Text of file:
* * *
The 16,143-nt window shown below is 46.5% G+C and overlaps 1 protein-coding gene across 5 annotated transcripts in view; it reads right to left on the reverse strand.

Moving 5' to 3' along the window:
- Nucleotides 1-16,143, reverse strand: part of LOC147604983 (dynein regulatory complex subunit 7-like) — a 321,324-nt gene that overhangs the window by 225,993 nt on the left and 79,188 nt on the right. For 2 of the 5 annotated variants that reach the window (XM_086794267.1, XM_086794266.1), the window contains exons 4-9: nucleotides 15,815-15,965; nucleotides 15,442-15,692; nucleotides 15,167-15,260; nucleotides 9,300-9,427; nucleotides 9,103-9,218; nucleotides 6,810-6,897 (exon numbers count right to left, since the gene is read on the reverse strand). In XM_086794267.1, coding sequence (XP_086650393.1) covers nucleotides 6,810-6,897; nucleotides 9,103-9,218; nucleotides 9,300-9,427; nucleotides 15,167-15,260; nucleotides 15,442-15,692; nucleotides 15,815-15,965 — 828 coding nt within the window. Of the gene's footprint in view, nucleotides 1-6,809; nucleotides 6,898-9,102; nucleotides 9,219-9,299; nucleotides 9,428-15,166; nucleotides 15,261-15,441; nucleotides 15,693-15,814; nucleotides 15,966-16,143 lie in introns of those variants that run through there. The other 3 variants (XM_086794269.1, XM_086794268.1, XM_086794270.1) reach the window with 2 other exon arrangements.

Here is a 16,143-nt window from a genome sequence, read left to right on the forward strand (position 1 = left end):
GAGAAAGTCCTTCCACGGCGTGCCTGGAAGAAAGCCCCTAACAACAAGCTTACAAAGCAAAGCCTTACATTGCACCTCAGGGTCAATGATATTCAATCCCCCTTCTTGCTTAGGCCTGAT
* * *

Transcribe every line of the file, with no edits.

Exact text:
The 16,143-nt window shown below is 46.5% G+C and overlaps 1 protein-coding gene across 5 annotated transcripts in view; it reads right to left on the reverse strand.

Moving 5' to 3' along the window:
- Nucleotides 1-16,143, reverse strand: part of LOC147604983 (dynein regulatory complex subunit 7-like) — a 321,324-nt gene that overhangs the window by 225,993 nt on the left and 79,188 nt on the right. For 2 of the 5 annotated variants that reach the window (XM_086794267.1, XM_086794266.1), the window contains exons 4-9: nucleotides 15,815-15,965; nucleotides 15,442-15,692; nucleotides 15,167-15,260; nucleotides 9,300-9,427; nucleotides 9,103-9,218; nucleotides 6,810-6,897 (exon numbers count right to left, since the gene is read on the reverse strand). In XM_086794267.1, coding sequence (XP_086650393.1) covers nucleotides 6,810-6,897; nucleotides 9,103-9,218; nucleotides 9,300-9,427; nucleotides 15,167-15,260; nucleotides 15,442-15,692; nucleotides 15,815-15,965 — 828 coding nt within the window. Of the gene's footprint in view, nucleotides 1-6,809; nucleotides 6,898-9,102; nucleotides 9,219-9,299; nucleotides 9,428-15,166; nucleotides 15,261-15,441; nucleotides 15,693-15,814; nucleotides 15,966-16,143 lie in introns of those variants that run through there. The other 3 variants (XM_086794269.1, XM_086794268.1, XM_086794270.1) reach the window with 2 other exon arrangements.

Here is a 16,143-nt window from a genome sequence, read left to right on the forward strand (position 1 = left end):
GAGAAAGTCCTTCCACGGCGTGCCTGGAAGAAAGCCCCTAACAACAAGCTTACAAAGCAAAGCCTTACATTGCACCTCAGGGTCAATGATATTCAATCCCCCTTCTTGCTTAGGCCTGAT